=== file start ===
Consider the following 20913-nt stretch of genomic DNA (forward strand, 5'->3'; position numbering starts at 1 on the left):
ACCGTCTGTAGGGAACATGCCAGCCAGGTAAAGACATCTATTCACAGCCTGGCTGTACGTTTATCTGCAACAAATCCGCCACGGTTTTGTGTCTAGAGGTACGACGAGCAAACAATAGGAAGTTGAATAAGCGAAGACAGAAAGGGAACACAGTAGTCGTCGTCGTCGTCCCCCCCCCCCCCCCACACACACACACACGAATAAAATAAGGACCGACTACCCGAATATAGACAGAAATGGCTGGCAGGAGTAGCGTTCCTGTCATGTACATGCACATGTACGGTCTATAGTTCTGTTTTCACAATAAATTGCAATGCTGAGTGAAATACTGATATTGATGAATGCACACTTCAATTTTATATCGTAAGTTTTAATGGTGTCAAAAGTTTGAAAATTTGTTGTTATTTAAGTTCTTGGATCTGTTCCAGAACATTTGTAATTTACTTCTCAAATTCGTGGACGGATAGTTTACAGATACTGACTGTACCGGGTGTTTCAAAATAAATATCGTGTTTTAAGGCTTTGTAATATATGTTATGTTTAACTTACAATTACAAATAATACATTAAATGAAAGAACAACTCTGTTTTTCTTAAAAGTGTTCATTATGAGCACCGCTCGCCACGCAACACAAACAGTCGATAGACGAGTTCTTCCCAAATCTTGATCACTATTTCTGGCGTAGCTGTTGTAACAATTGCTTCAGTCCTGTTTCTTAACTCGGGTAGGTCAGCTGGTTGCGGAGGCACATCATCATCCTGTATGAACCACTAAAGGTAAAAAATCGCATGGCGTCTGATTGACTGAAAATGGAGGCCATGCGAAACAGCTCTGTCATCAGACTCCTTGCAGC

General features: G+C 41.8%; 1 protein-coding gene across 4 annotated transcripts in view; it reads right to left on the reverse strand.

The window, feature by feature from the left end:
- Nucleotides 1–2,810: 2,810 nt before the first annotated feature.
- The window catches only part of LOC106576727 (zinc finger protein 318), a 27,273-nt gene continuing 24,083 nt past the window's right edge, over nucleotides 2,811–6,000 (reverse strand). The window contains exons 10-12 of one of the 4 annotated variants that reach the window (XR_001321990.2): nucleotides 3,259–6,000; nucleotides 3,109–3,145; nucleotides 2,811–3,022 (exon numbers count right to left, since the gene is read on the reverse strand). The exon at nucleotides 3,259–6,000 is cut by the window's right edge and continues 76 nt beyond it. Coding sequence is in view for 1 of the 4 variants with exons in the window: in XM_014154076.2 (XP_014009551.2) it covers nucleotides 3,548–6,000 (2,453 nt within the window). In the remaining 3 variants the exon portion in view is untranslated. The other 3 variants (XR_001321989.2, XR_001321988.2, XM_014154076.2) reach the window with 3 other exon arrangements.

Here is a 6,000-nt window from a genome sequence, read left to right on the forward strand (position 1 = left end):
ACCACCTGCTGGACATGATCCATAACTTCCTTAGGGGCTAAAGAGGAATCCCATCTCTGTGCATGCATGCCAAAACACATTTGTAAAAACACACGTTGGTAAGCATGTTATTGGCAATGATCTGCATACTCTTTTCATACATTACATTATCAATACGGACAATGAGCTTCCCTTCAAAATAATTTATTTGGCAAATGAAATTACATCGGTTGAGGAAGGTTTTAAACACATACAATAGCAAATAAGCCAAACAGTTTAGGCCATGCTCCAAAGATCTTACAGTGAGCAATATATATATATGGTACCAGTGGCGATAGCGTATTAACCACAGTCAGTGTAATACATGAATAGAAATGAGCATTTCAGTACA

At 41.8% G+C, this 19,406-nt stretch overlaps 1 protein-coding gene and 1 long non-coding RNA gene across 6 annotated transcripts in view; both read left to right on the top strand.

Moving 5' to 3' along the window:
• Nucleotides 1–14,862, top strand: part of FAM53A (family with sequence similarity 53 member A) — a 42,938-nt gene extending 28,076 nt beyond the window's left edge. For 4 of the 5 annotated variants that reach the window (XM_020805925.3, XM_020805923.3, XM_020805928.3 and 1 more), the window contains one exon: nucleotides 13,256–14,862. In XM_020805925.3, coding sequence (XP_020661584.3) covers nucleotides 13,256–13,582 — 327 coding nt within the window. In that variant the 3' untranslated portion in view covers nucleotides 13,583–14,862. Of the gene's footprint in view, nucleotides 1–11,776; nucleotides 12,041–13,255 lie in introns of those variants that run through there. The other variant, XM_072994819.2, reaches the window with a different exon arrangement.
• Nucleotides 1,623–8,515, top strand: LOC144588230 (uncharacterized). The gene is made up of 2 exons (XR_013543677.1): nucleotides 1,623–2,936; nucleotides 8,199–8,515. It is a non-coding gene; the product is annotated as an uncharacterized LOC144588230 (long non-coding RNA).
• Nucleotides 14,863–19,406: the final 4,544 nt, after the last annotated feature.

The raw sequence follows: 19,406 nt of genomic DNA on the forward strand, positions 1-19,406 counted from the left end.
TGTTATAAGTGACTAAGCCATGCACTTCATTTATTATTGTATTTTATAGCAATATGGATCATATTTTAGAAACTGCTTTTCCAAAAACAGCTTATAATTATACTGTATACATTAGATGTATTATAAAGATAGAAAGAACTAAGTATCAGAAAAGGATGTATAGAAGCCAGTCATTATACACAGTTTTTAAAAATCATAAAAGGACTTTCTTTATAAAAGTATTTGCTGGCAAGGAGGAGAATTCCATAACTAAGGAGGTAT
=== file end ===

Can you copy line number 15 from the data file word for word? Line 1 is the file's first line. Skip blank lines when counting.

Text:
TGTTATAAGTGACTAAGCCATGCACTTCATTTATTATTGTATTTTATAGCAATATGGATCATATTTTAGAAACTGCTTTTCCAAAAACAGCTTATAATTATACTGTATACATTAGATGTATTATAAAGATAGAAAGAACTAAGTATCAGAAAAGGATGTATAGAAGCCAGTCATTATACACAGTTTTTAAAAATCATAAAAGGACTTTCTTTATAAAAGTATTTGCTGGCAAGGAGGAGAATTCCATAACTAAGGAGGTAT